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CFP Board to CFPB: Seniors Drowning in Alphabet Soup of Advisor Credentials

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CFP Board LogoTo help thwart the rising use of misleading, fraudulent and deceptive designations and certifications, the CFP Board is urging the Consumer Financial Protection Bureau (CFPB) to create a ratings system for such credentials.

In a comment letter on Monday, the Certified Financial Planner Board of Standards told the CFPB that fraudulent certifications are mostly used to exploit seniors. “The financial exploitation of older Americans is a pervasive national consumer protection issue, and there are no effective resources on the federal level that allow for seniors to evaluate certifications and designations or deter their misuse,” CFP Board CEO Kevin Keller wrote.

The CFP Board’s letter is in response to the consumer bureau’s request for information as part of its fact-finding mission on elder abuse, which the bureau launched on June 15.

Richard Cordray, director of CFPB, wrote in his blog that Congress gave the CFPB’s Office for Older Americans a “broad mandate” to look out for that group’s financial interests. As part of that work, he said, “we are keenly focused on the important issue of financial abuse and exploitation of the elderly.”

Cordray cited a recent study that found that seniors lost at least $2.9 billion to financial exploitation in 2010. “Unfortunately, it is a growing trend,” he said. “From 2008 to 2010, there was a 12% increase in the amount of money scammed from seniors.”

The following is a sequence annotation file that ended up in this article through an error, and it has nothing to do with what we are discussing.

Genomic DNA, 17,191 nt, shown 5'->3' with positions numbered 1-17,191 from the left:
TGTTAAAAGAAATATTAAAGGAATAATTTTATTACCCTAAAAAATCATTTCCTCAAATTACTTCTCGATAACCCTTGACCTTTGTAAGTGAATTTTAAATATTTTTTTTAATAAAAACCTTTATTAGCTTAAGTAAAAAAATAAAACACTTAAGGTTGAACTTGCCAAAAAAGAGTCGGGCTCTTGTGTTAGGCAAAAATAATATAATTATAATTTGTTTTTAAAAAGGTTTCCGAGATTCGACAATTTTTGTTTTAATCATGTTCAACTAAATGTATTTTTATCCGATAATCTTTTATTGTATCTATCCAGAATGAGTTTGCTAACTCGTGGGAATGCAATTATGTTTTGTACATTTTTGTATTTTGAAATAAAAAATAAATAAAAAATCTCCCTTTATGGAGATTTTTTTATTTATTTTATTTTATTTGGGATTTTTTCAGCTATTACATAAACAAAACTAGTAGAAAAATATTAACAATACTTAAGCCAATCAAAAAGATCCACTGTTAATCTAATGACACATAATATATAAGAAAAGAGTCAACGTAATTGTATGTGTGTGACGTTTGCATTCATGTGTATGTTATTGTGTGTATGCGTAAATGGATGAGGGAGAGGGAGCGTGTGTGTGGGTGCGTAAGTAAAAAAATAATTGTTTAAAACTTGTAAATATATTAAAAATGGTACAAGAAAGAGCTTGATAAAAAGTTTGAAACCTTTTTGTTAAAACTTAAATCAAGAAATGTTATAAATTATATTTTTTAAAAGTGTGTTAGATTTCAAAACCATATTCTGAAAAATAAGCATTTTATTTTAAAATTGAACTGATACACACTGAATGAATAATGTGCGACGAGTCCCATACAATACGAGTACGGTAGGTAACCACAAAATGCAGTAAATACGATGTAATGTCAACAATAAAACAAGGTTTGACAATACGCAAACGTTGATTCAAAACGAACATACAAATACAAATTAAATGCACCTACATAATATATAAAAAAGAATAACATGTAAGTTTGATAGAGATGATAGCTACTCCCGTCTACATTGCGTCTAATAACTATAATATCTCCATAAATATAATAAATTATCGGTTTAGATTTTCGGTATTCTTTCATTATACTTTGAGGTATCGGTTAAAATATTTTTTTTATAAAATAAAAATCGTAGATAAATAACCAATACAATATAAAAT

The CFP Board included in its comment letter to the CFPB its Senior Americans Financial Exploitation Survey, which found that more than half of the CFPs who participated have worked with an older client who has been subject to unfair, deceptive or abusive practices in the delivery of financial advice or the sale of financial products.

The CFP Board survey “reveals the pervasive financial abuse victimizing America’s seniors,” Keller said. “CFP Board applauds the Consumer Financial Protection Bureau for its focus on this problem and urges the Bureau to take prompt action to reduce the use of misleading certifications and designations and to work with other federal and state regulators on legislative and regulatory policies to protect older Americans.”

In its letter, the CFP Board noted that with more than 140 designations currently in use in the delivery of financial services, “senior investors are particularly vulnerable to confusion about professional designations and certifications.” As the Board highlighted, financial designations vary significantly and investors have no meaningful way of comparing their legitimacy, value or authenticity. “With no federal or consistent state regulation or oversight of certifications and designations, Americans—especially seniors—are left on their own to sort through the alphabet soup of letters at the end of a financial professional’s name.”

Specifically, the CFP Board recommended that the CFPB: 

  • Establish a rating system for professional certifications and designations by identifying qualitative and quantitative standards (based on best practices for certifications) against which certifications and designations can be evaluated. The rating system would rank designations from the highest tier to those that are so deficient that their use in marketing is presumptively misleading or deceptive.
  • Communicate the rating system through an educational campaign to educate older Americans on how to use the system to evaluate the financial designations.

The CFP Board suggested that the CFPB could use the standards upon which the CFP certification is based.


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